Molecular control of steady-state dendritic cell maturation and immune homeostasis.

Published

Journal Article (Review)

Dendritic cells (DCs) are specialized sentinels responsible for coordinating adaptive immunity. This function is dependent upon coupled sensitivity to environmental signs of inflammation and infection to cellular maturation-the programmed alteration of DC phenotype and function to enhance immune cell activation. Although DCs are thus well equipped to respond to pathogens, maturation triggers are not unique to infection. Given that immune cells are exquisitely sensitive to the biological functions of DCs, we now appreciate that multiple layers of suppression are required to restrict the environmental sensitivity, cellular maturation, and even life span of DCs to prevent aberrant immune activation during the steady state. At the same time, steady-state DCs are not quiescent but rather perform key functions that support homeostasis of numerous cell types. Here we review these functions and molecular mechanisms of suppression that control steady-state DC maturation. Corruption of these steady-state operatives has diverse immunological consequences and pinpoints DCs as potent drivers of autoimmune and inflammatory disease.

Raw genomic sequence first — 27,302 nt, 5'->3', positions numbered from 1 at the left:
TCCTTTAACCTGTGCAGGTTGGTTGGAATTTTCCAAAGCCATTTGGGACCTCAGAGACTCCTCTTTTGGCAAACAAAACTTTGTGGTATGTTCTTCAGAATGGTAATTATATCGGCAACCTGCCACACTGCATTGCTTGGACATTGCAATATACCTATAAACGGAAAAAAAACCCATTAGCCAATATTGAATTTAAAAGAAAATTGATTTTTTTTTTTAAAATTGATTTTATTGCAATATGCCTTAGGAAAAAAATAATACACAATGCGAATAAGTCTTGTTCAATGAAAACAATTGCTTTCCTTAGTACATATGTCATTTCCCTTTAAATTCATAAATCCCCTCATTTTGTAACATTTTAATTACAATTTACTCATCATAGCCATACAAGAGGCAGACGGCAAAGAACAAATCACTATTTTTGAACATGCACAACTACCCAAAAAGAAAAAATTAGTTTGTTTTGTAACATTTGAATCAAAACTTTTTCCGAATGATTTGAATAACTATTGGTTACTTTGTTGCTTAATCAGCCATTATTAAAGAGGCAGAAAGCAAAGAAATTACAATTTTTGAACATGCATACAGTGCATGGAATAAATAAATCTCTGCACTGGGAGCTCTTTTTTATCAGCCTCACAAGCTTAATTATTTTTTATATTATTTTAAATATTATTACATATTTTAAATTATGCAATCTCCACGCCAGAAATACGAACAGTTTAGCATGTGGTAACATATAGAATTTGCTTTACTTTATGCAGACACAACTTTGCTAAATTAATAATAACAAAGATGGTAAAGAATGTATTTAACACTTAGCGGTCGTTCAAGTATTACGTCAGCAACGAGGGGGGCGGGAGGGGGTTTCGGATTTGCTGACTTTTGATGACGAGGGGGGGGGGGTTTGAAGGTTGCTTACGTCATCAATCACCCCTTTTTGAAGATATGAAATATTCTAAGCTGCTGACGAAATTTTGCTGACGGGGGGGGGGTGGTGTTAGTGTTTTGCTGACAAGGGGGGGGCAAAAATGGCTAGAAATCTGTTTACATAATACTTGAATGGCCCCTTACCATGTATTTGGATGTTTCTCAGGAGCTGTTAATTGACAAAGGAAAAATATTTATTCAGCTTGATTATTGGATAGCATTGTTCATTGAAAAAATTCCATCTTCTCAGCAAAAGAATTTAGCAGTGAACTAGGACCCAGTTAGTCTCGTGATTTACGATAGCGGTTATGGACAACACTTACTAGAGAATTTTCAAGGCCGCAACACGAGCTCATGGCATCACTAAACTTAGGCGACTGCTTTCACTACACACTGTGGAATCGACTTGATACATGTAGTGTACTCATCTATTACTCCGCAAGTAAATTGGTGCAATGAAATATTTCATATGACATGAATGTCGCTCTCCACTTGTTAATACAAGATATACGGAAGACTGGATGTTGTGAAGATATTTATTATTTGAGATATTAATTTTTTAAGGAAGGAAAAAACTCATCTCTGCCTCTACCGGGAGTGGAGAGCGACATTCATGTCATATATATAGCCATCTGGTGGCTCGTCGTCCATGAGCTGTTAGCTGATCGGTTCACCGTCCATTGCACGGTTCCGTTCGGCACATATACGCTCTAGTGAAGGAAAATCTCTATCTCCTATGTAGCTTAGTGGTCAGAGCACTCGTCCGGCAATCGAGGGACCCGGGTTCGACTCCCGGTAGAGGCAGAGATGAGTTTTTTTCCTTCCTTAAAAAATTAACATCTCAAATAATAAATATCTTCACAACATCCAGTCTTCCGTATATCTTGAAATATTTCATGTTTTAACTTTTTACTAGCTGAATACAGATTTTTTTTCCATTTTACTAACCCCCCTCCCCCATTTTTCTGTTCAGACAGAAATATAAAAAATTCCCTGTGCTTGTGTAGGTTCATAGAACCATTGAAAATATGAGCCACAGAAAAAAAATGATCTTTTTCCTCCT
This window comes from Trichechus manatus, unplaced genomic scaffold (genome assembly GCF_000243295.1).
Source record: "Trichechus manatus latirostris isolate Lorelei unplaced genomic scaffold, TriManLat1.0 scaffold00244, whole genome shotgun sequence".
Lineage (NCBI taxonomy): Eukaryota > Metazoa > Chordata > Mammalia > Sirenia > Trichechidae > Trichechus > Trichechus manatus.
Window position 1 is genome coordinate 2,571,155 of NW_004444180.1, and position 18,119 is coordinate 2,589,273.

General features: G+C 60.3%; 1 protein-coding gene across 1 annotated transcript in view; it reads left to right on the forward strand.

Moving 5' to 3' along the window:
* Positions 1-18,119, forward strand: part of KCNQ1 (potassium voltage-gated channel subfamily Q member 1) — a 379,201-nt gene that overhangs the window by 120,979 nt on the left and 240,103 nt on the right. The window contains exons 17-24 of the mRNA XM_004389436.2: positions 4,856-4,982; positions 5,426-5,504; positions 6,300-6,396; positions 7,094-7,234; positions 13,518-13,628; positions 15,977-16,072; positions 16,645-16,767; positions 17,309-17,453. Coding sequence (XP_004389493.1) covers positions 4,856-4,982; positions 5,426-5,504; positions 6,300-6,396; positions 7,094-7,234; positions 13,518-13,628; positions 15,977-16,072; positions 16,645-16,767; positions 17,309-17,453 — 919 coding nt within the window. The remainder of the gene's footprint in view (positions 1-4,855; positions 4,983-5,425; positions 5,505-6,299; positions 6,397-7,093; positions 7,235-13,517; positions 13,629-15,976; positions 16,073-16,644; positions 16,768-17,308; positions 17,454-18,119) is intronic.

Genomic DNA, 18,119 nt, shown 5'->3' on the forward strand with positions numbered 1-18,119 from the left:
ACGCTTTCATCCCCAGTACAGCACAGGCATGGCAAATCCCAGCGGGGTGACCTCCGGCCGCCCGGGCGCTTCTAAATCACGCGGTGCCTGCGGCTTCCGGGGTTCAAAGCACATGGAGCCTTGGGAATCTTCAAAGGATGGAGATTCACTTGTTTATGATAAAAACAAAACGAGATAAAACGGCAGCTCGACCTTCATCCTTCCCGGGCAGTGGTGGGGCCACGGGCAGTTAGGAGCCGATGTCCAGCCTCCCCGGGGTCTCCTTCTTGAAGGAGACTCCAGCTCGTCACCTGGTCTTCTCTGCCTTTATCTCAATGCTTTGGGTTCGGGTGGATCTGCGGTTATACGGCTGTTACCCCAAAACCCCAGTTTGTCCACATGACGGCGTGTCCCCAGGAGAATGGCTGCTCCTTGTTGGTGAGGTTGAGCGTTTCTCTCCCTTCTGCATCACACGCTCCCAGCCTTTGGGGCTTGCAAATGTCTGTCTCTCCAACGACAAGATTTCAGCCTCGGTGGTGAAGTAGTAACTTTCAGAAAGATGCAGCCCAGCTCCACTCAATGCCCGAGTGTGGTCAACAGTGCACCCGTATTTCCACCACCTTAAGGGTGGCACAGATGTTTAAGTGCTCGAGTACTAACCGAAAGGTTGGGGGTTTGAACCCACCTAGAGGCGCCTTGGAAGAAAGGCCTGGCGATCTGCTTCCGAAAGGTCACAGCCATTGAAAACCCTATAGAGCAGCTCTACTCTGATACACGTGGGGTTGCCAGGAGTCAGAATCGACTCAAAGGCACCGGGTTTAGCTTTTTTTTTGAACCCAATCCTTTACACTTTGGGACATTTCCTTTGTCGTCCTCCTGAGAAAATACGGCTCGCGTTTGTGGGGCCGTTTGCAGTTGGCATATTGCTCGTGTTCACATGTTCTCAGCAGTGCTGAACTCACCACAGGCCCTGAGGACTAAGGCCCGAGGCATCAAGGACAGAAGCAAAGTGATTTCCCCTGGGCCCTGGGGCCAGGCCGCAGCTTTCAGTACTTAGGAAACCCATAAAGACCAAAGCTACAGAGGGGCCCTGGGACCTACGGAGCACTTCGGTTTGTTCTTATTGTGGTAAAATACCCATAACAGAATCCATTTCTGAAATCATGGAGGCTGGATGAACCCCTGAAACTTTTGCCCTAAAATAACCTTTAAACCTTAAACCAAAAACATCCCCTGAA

Full Text

Duke Authors

Cited Authors

  • Hammer, GE; Ma, A

Published Date

  • 2013

Published In

Volume / Issue

  • 31 /

Start / End Page

  • 743 - 791

PubMed ID

  • 23330953

Pubmed Central ID

  • 23330953

Electronic International Standard Serial Number (EISSN)

  • 1545-3278

Digital Object Identifier (DOI)

  • 10.1146/annurev-immunol-020711-074929

Language

  • eng

Conference Location

  • United States